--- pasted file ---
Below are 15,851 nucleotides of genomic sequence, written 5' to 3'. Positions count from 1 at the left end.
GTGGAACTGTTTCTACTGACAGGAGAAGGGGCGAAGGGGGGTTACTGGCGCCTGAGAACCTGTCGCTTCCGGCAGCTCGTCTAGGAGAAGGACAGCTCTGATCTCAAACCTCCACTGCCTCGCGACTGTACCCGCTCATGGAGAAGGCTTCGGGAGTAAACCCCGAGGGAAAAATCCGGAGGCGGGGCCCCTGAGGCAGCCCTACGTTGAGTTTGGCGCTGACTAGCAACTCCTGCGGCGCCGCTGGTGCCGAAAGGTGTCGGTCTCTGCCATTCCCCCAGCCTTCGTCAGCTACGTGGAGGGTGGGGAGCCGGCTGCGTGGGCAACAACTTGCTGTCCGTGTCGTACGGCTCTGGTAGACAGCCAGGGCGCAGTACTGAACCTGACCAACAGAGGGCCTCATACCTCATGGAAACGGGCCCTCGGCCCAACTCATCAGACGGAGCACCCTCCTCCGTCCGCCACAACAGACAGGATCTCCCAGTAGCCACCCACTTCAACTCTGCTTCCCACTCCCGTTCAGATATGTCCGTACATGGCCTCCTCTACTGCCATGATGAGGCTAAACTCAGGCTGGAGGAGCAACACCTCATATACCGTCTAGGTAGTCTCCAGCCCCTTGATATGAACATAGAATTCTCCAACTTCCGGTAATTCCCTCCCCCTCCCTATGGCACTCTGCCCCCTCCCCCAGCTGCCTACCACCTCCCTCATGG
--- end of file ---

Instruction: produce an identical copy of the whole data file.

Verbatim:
Below are 15,851 nucleotides of genomic sequence, written 5' to 3'. Positions count from 1 at the left end.
GTGGAACTGTTTCTACTGACAGGAGAAGGGGCGAAGGGGGGTTACTGGCGCCTGAGAACCTGTCGCTTCCGGCAGCTCGTCTAGGAGAAGGACAGCTCTGATCTCAAACCTCCACTGCCTCGCGACTGTACCCGCTCATGGAGAAGGCTTCGGGAGTAAACCCCGAGGGAAAAATCCGGAGGCGGGGCCCCTGAGGCAGCCCTACGTTGAGTTTGGCGCTGACTAGCAACTCCTGCGGCGCCGCTGGTGCCGAAAGGTGTCGGTCTCTGCCATTCCCCCAGCCTTCGTCAGCTACGTGGAGGGTGGGGAGCCGGCTGCGTGGGCAACAACTTGCTGTCCGTGTCGTACGGCTCTGGTAGACAGCCAGGGCGCAGTACTGAACCTGACCAACAGAGGGCCTCATACCTCATGGAAACGGGCCCTCGGCCCAACTCATCAGACGGAGCACCCTCCTCCGTCCGCCACAACAGACAGGATCTCCCAGTAGCCACCCACTTCAACTCTGCTTCCCACTCCCGTTCAGATATGTCCGTACATGGCCTCCTCTACTGCCATGATGAGGCTAAACTCAGGCTGGAGGAGCAACACCTCATATACCGTCTAGGTAGTCTCCAGCCCCTTGATATGAACATAGAATTCTCCAACTTCCGGTAATTCCCTCCCCCTCCCTATGGCACTCTGCCCCCTCCCCCAGCTGCCTACCACCTCCCTCATGG